The Crisis of Stuff.
We are at an intersection of hyper consumption and exorbitant waste. In this current culture of consumption with a disposable mentality, we’re facing an ever-growing crisis: What do we do with all this stuff?
If you’re a retailer, charity or thrift store, you know exactly what we’re talking about. Used clothing alone is taking up landfill space at an alarming rate. Add to that all the furniture, toys, housewares and other items that people no longer use or want. Where does it all go?
Some of it gets resold and finds a good home. If you’re able to do that, bravo, everyone wins.
The majority of stuff, however, either doesn’t make it to the thrift store floor (not sellable) or can’t move off the shelves. Then what?
At Bank & Vogue, we’re highly conscious of this crisis, and we’ve made it our mission to ensure that less and less stuff (and eventually none at all!) goes into landfill.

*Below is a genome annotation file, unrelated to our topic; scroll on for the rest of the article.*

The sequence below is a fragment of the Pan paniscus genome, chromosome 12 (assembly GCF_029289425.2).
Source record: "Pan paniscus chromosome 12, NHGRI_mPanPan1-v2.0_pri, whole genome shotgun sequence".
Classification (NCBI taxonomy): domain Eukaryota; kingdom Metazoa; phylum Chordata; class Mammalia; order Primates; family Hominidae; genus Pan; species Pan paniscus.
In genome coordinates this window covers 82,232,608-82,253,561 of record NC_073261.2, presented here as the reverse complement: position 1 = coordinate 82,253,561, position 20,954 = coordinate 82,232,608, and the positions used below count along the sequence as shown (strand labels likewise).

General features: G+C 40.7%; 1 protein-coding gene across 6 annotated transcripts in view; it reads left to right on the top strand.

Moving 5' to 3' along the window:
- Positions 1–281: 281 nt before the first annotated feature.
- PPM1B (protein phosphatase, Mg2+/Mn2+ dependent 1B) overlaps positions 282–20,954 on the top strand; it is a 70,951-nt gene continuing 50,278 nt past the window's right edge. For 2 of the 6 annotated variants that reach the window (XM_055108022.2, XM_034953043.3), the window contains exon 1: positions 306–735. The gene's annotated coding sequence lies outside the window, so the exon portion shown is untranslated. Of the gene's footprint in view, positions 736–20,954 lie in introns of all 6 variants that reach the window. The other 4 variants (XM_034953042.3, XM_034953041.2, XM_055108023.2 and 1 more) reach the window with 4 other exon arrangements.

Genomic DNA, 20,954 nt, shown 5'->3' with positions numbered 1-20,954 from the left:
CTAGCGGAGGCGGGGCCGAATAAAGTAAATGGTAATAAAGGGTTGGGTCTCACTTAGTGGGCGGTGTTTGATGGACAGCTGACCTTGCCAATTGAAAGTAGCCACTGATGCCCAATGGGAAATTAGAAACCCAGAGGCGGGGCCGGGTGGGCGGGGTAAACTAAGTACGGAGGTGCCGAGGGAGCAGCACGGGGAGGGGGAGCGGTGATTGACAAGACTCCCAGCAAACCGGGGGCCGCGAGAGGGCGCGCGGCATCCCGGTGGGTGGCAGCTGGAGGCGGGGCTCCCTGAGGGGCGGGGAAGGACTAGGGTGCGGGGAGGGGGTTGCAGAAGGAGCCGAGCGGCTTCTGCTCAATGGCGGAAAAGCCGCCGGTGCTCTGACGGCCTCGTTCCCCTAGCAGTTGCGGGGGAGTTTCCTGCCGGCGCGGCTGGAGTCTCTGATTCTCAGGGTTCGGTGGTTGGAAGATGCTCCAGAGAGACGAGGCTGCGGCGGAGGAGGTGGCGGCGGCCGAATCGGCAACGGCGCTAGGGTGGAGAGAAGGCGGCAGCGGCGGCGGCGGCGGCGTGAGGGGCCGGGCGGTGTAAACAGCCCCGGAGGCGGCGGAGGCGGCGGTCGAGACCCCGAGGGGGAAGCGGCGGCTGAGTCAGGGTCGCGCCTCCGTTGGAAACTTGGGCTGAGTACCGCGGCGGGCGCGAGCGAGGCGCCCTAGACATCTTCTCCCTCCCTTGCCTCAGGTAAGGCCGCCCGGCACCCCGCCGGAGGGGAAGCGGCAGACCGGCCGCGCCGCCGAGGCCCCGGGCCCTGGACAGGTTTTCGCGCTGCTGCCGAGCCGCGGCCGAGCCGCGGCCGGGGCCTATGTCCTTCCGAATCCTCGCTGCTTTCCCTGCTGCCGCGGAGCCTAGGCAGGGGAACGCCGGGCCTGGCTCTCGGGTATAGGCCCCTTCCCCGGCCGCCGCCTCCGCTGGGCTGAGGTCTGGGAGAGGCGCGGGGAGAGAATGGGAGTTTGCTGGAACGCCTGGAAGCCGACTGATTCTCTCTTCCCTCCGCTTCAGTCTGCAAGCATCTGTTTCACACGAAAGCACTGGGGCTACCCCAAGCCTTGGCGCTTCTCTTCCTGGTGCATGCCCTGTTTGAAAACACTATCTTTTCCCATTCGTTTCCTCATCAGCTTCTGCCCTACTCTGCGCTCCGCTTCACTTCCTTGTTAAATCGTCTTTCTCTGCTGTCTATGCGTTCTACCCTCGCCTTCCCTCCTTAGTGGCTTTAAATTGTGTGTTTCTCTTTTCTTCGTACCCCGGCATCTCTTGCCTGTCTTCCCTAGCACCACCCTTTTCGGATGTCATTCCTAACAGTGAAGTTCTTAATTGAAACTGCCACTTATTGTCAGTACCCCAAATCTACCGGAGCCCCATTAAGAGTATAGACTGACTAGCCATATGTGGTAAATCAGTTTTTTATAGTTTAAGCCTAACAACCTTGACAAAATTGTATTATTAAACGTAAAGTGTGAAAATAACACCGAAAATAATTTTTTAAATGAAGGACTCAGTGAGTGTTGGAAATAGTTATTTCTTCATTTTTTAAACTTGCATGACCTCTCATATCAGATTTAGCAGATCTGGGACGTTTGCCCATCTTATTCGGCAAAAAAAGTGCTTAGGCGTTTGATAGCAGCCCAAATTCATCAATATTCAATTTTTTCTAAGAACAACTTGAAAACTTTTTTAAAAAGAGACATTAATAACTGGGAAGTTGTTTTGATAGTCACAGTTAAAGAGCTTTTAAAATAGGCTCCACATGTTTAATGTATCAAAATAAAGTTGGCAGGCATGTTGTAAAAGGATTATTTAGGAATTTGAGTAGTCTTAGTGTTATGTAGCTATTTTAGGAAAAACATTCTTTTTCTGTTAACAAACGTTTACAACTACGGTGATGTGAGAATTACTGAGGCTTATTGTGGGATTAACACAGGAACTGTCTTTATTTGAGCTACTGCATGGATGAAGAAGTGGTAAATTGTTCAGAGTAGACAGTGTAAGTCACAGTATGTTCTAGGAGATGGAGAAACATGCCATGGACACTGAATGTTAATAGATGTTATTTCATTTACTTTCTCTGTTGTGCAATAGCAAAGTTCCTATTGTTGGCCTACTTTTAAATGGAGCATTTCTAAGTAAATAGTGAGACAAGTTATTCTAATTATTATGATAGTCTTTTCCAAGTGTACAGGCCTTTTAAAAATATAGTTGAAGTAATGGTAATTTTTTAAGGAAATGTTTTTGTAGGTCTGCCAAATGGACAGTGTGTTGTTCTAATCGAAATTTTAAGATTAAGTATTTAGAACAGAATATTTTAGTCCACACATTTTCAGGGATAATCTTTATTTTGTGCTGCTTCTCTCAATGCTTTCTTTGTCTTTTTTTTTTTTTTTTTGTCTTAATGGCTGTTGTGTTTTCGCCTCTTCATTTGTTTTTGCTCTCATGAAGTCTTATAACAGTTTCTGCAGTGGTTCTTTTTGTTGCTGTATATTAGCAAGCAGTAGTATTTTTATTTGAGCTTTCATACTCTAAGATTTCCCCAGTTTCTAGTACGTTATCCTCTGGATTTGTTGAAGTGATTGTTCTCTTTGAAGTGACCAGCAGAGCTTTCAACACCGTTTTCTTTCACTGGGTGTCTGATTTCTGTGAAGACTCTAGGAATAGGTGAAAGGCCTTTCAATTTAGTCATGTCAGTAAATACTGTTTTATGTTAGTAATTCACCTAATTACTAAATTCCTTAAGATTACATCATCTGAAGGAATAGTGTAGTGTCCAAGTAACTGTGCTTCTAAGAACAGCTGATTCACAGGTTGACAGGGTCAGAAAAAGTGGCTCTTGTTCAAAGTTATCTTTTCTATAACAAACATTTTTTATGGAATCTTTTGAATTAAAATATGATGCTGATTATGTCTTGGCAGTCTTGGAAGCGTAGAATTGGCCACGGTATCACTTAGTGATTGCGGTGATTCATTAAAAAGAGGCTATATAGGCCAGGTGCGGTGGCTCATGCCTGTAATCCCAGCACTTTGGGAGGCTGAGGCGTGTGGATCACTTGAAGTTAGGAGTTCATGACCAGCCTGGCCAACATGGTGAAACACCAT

As a leader in the wholesale used good industry, Bank & Vogue is committed to doing our part to mitigate this Crisis of Stuff. We encourage our partners and suppliers to be part of the solution as well.
What’s in it for you?
By being onboard the recycling bandwagon, you reap the benefits by:
- Not having to pay to cart goods to landfill
- Making money on unsold / unsellable items
- Knowing you’re doing your part to make the world a better place
- Being able to showcase your efforts to customers (leading to more sales and greater awareness)
The Crisis Builds
Back in the day, we were far less of a throw-away society, instead being all about preserving and persevering. Items stayed in families for generations, and clothing was worn for years or even decades.